Thinly slice the beef against the grain into 1/4-inch-thick strips. Heat 1 tablespoon oil in a very large skillet or wok over medium-high heat. Add the beef and brown until just cooked through and slightly browned, about 2 minutes per side. (I like to use tongs here). Transfer to a plate.

Meanwhile, thinly slice the onion and garlic and roughly chop the kimchi. After transferring the beef to the plate, add the remaining 1 tablespoon oil to the skillet, then add the onions and cook until softened, about 6 minutes. Add the garlic and cook for 1 additional minute.

While the onions are cooking, add whisk together the broth (or water + soy sauce if using), cornstarch, and chili-garlic sauce until the cornstarch is dissolved.

Add the broth mixture to the pan, turn the heat to high, and cook, stirring, until the liquid begins to thicken, 2 to 3 minutes. Stir in the beef with any accumulated juices, broccoli, and kimchi and cook until just warmed through, 2 minutes more.

Serving size: 1 1/2 cups

Calories: 330; Total Fat 13g (Sat Fat 2.5g, Mono Fat 6.5g, Poly Fat 2.3g); Protein 33g; Carb 21g; Fiber 6g; Cholesterol 50mg; Sodium 660mg

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Roasted Eggplants with Ground Lamb and Yogurt Tahini Sauce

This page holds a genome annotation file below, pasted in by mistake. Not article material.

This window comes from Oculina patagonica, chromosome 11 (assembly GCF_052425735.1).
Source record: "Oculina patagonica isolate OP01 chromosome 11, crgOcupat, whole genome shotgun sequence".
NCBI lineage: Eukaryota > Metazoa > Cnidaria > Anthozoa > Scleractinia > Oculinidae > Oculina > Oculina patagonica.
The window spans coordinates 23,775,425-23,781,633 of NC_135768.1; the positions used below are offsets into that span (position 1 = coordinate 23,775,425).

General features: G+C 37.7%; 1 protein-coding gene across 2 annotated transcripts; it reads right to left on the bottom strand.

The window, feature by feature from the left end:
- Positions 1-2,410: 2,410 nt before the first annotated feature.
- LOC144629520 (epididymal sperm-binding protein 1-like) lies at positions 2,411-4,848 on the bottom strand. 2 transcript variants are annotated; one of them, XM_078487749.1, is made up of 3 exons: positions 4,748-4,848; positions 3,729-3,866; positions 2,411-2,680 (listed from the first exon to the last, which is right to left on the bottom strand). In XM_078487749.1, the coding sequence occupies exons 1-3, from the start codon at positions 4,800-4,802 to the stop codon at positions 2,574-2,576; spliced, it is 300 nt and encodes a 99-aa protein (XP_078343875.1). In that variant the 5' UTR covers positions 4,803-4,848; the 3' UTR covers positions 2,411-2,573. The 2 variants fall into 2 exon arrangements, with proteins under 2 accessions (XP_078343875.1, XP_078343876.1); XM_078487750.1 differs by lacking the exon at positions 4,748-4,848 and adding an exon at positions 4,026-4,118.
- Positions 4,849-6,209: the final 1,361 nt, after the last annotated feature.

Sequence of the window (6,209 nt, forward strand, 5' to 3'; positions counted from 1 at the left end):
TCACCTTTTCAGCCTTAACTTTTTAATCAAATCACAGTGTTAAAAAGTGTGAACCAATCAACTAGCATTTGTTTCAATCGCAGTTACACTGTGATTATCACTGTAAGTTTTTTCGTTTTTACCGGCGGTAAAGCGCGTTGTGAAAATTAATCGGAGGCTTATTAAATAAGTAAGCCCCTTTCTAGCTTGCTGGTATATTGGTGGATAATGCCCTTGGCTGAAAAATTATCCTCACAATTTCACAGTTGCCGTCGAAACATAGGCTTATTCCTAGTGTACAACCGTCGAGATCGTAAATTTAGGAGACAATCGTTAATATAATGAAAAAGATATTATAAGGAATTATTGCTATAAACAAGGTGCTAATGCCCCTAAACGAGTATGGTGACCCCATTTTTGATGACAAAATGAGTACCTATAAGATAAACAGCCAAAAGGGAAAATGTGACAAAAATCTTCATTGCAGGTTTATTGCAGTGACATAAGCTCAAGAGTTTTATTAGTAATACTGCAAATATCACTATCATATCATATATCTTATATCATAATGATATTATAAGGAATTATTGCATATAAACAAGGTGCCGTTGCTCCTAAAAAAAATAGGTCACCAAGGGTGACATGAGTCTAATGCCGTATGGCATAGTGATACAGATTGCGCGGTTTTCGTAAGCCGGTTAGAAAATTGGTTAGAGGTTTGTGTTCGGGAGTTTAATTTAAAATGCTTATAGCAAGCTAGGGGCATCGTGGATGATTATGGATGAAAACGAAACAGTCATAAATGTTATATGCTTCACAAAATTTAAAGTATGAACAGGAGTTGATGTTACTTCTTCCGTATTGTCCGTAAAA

8 Oct

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Eggplant season is still here, and I’ve seen loads of eggplant-related recipes featured on the NYTimes lately, like Martha Rose Shulman’s Lasagna with Tomato Sauce and Roasted Eggplant, Melissa Clark’s Eggplant Dip for non-eggplant eaters, and the awesome Eggplant Marinana Sandwich from Frankies Spuntino Restaurant in Brooklyn. Inspiration central.

It just so happens that while I was ‘fondling’ the beautiful eggplants at the market the other day, my eye flecked over to the Brooklyn Cured meat booth, and they had lamb sausages on special–with Greek yogurt, lemon, and parsley. Suddenly my brain switched from craving a hearty winter pasta to Mediterranean mezze. The weather has been so lovely lately, so I figured I could spare a hearty pasta for a few more weeks. And then I remembered Deb’s recipe for Roasted Eggplant with Yogurt-Tahini Sauce and Cumin-Crisped Chickpeas from her cookbook!

Since I found this amazing lamb, I swapped my usual chickpea preference for ground lamb. With a few heaps of roasted cauliflower (I didn’t use harissa this time but if I had it around I might have…) and warm whole wheat pita, I felt very proud of my meal.

The smaller eggplants are great for roasting in larger hunks (oxymoron?!). I quartered mine because I like a greater surface area for browning on the edges but still being soft on the inside.